AIG posts huge 4th-quarter profit on tax benefit

Thu Feb 23, 2012 6:24pm EST

The American International Group (AIG) logo is seen on a building in New York's financial district March 16, 2009.   REUTERS/Brendan McDermid

The American International Group (AIG) logo is seen on a building in New York's financial district March 16, 2009.

Credit: Reuters/Brendan McDermid

(Reuters) - Bailed-out insurer American International Group reported a $19.8 billion profit for the fourth quarter, after an accounting change that allowed the company to record an enormous one-time benefit.

The move, which sent the company's shares up by about 6 percent, essentially means AIG will not pay tax on tens of billions of dollars in income in the coming years, thanks to benefits that stem from its financial crisis-era losses.

AIG said in the third quarter that its results in the fourth quarter would determine whether it could release a so-called valuation allowance against the tax assets.

Having determined it is more likely than not to be consistently profitable in the future, it released most of the allowance, nearly $17.7 billion, in the quarter.

Some of the allowance, related to the company's life insurance business, was not released, a determination that future profits are not as immediately certain there. It may still be released in the future, though, which would again add to the company's bottom line.

The future of the tax assets has been a key question for investors, with some analysts suggesting the value of the assets made up as much as a fifth of AIG's stock price. Fund manager Bruce Berkowitz, AIG's largest non-government shareholder, has said the value of the assets was underestimated by the market.

AIG shares rose to $29.70 in after-market trading from a $27.99 close in regular trading on the New York Stock Exchange. At that after-hours price the stock is now above the U.S. Treasury's breakeven point on its 77 percent stake in the company.

There is no time table for the government to sell the remainder of that stake, the last vestige of its $182 billion bailout of what had been the world's largest insurer.


Net income was $19.8 billion, or $10.43 per share, compared with a year-earlier profit of $11.18 billion, or $16.60 per share.

AIG's share count rose year over year, explaining the earnings-per-share discrepancy. In the year-earlier period the company recorded a huge one-time gain on asset sales that inflated results.

On an operating basis, the company earned 82 cents per share. Analysts polled by Thomson Reuters I/B/E/S on average expected 63 cents.

AIG's global property insurance unit, Chartis, returned to profitability in the quarter. It earned $348 million, despite $368 million in catastrophe losses related to the flooding in Thailand. AIG said Chartis experienced stronger pricing, and premiums written increased on growth in its consumer business.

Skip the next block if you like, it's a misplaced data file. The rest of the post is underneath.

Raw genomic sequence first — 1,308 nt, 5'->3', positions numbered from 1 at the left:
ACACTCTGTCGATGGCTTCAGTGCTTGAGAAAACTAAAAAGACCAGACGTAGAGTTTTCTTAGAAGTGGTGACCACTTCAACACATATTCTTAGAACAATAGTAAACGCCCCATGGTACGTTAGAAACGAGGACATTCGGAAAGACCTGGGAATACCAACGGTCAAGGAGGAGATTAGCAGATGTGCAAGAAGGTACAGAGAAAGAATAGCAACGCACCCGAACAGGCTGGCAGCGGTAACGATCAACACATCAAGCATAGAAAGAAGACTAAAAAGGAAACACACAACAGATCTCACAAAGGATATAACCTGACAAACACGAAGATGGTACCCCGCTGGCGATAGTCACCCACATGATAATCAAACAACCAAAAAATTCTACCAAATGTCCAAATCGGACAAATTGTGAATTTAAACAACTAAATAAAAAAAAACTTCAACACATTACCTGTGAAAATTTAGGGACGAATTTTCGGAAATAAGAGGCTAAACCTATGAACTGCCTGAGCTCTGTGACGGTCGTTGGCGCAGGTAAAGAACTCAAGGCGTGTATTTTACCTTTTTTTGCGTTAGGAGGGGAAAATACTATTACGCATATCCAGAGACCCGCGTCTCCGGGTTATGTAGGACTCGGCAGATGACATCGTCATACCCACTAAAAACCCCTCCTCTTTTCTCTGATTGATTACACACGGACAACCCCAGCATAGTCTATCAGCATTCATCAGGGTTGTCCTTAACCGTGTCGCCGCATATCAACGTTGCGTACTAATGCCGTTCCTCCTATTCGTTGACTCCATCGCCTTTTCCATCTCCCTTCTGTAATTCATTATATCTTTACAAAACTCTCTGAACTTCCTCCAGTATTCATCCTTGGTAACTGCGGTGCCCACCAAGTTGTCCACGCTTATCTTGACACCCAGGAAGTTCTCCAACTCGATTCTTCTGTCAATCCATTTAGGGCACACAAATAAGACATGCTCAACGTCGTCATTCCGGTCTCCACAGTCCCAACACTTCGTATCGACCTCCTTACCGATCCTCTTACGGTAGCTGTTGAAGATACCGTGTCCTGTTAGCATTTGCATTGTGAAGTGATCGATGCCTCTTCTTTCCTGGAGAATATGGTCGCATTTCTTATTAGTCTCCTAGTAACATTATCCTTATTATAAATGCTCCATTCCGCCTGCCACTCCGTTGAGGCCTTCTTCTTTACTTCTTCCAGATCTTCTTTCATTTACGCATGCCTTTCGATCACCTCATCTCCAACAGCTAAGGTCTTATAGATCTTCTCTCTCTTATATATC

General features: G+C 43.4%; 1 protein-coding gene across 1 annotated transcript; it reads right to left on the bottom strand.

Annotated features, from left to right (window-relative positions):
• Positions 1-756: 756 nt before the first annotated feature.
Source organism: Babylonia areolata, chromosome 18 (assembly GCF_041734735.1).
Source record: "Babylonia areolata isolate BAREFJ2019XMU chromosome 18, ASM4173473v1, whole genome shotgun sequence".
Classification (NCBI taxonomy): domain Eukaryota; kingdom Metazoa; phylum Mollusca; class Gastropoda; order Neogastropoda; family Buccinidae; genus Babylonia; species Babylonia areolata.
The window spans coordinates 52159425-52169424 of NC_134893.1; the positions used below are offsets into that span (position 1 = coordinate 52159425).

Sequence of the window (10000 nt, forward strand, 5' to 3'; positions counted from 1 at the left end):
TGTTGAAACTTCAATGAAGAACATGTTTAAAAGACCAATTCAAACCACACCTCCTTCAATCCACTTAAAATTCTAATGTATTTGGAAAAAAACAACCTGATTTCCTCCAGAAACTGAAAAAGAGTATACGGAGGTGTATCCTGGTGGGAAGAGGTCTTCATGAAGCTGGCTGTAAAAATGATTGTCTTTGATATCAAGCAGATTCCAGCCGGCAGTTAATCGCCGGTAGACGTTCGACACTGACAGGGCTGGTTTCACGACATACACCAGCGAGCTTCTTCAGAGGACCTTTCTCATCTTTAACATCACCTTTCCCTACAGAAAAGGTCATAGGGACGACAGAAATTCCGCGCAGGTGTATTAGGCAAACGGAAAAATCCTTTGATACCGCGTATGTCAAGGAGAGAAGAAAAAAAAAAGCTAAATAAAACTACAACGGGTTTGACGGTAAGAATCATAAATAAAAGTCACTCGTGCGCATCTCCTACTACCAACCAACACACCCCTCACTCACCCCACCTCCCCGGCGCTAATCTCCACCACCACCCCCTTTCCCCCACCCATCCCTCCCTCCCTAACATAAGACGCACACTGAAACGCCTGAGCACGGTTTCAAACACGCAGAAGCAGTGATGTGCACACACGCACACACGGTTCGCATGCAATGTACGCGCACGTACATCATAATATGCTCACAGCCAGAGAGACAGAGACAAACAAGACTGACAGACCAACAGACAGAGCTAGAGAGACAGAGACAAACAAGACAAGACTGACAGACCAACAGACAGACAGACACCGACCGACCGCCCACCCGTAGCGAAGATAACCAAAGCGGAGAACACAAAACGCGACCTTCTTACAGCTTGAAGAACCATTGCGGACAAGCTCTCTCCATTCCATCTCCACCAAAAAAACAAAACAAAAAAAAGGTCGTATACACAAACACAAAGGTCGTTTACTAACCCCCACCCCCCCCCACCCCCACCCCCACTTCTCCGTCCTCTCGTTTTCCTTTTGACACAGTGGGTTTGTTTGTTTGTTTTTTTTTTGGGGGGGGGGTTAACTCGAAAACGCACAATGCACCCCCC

SunAmerica, AIG's U.S. life insurer, reported a smaller profit of $931 million in the quarter, as net investment income declined.

SunAmerica also reported a $105 million increase in reserves in the quarter, like other life insurers have of late, for death benefits that may be due to policyholders but have not been claimed yet. Various states have been probing whether insurers were doing enough to ensure that such claims are paid.

AIG also benefited in the quarter from a rise in AIA Group's share price, booking a $1 billion gain.

AIG spun AIA off in a Hong Kong IPO in late 2010 but still owns one-third of the company. When AIA is up AIG profits, though the opposite is also true. To stem that volatility, top AIG executives have recently floated the idea of buying back a majority stake in AIA, though they have also said it would not happen anytime soon.

ILFC, the airplane leasing business AIG is planning to take public, returned to profitability in the fourth quarter, even with a $40 million charge related to recent airline bankruptcies. United Guaranty, AIG's mortgage insurer, posted a loss as new delinquencies remained elevated.

(Reporting By Ben Berkowitz; Editing by Alwyn Scott and Steve Orlofsky)

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Comments (9)
AlkalineState wrote:
This money should be confiscated immediately and turned over to the taxpayers who made it possible. AIG is a criminal organization of executive frauds. Nigerian money-scammers in borrowed suits. Burn them.

Feb 23, 2012 4:43pm EST  --  Report as abuse
AlkalineState wrote:
Any bank that lent that much money to Greece probably deserves to go broke. What were they thinking?

“Duhhhh…. I thought they were good for it. The Greeks seem like such hard-working people.”

Yeah, maybe if you’re a drunk Spaniard. Greeks are NOT a hard-working people. The place smells like a dirty bathroom.

Feb 23, 2012 4:52pm EST  --  Report as abuse
dr.bob wrote:
If AIG can turn around it’s time for risk off!I’m drinking the water!

Feb 23, 2012 5:49pm EST  --  Report as abuse
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